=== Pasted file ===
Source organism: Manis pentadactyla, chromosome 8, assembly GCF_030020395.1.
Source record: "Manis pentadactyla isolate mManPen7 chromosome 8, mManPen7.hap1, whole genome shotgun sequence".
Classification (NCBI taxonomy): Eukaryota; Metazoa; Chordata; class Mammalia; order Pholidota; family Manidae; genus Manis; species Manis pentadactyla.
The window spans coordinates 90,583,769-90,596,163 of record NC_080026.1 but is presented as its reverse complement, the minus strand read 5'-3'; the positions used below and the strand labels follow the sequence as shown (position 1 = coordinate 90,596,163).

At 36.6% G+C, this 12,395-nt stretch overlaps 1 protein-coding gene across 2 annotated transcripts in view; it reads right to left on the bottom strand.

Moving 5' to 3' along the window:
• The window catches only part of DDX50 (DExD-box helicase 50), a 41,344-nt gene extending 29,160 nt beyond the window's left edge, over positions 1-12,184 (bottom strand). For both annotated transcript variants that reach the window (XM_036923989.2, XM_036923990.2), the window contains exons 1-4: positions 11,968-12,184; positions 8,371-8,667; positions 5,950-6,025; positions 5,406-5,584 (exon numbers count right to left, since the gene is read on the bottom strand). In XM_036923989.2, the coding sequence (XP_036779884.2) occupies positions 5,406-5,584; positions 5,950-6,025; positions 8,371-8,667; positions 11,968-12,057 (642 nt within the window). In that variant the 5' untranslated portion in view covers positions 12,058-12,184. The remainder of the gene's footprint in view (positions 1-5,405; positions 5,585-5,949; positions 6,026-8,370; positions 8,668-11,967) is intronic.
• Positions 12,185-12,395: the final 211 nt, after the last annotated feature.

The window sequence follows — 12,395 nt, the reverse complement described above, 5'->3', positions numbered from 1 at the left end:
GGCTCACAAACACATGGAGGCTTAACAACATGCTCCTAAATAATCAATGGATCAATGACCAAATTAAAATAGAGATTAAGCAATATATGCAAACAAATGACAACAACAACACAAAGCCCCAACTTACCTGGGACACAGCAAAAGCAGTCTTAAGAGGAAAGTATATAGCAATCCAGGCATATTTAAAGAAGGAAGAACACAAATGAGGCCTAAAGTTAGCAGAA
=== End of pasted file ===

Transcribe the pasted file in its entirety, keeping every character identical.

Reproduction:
Source organism: Manis pentadactyla, chromosome 8, assembly GCF_030020395.1.
Source record: "Manis pentadactyla isolate mManPen7 chromosome 8, mManPen7.hap1, whole genome shotgun sequence".
Classification (NCBI taxonomy): Eukaryota; Metazoa; Chordata; class Mammalia; order Pholidota; family Manidae; genus Manis; species Manis pentadactyla.
The window spans coordinates 90,583,769-90,596,163 of record NC_080026.1 but is presented as its reverse complement, the minus strand read 5'-3'; the positions used below and the strand labels follow the sequence as shown (position 1 = coordinate 90,596,163).

At 36.6% G+C, this 12,395-nt stretch overlaps 1 protein-coding gene across 2 annotated transcripts in view; it reads right to left on the bottom strand.

Moving 5' to 3' along the window:
• The window catches only part of DDX50 (DExD-box helicase 50), a 41,344-nt gene extending 29,160 nt beyond the window's left edge, over positions 1-12,184 (bottom strand). For both annotated transcript variants that reach the window (XM_036923989.2, XM_036923990.2), the window contains exons 1-4: positions 11,968-12,184; positions 8,371-8,667; positions 5,950-6,025; positions 5,406-5,584 (exon numbers count right to left, since the gene is read on the bottom strand). In XM_036923989.2, the coding sequence (XP_036779884.2) occupies positions 5,406-5,584; positions 5,950-6,025; positions 8,371-8,667; positions 11,968-12,057 (642 nt within the window). In that variant the 5' untranslated portion in view covers positions 12,058-12,184. The remainder of the gene's footprint in view (positions 1-5,405; positions 5,585-5,949; positions 6,026-8,370; positions 8,668-11,967) is intronic.
• Positions 12,185-12,395: the final 211 nt, after the last annotated feature.

The window sequence follows — 12,395 nt, the reverse complement described above, 5'->3', positions numbered from 1 at the left end:
GGCTCACAAACACATGGAGGCTTAACAACATGCTCCTAAATAATCAATGGATCAATGACCAAATTAAAATAGAGATTAAGCAATATATGCAAACAAATGACAACAACAACACAAAGCCCCAACTTACCTGGGACACAGCAAAAGCAGTCTTAAGAGGAAAGTATATAGCAATCCAGGCATATTTAAAGAAGGAAGAACACAAATGAGGCCTAAAGTTAGCAGAA